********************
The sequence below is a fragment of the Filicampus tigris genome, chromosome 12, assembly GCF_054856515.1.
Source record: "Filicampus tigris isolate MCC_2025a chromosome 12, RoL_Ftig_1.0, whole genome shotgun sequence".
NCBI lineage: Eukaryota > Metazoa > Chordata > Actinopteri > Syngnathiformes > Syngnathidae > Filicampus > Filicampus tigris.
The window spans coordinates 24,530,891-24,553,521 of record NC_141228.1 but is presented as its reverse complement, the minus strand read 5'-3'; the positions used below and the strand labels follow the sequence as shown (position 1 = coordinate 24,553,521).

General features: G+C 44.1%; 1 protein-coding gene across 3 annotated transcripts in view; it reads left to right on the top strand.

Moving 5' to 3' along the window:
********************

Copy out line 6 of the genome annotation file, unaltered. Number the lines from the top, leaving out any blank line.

Moving 5' to 3' along the window: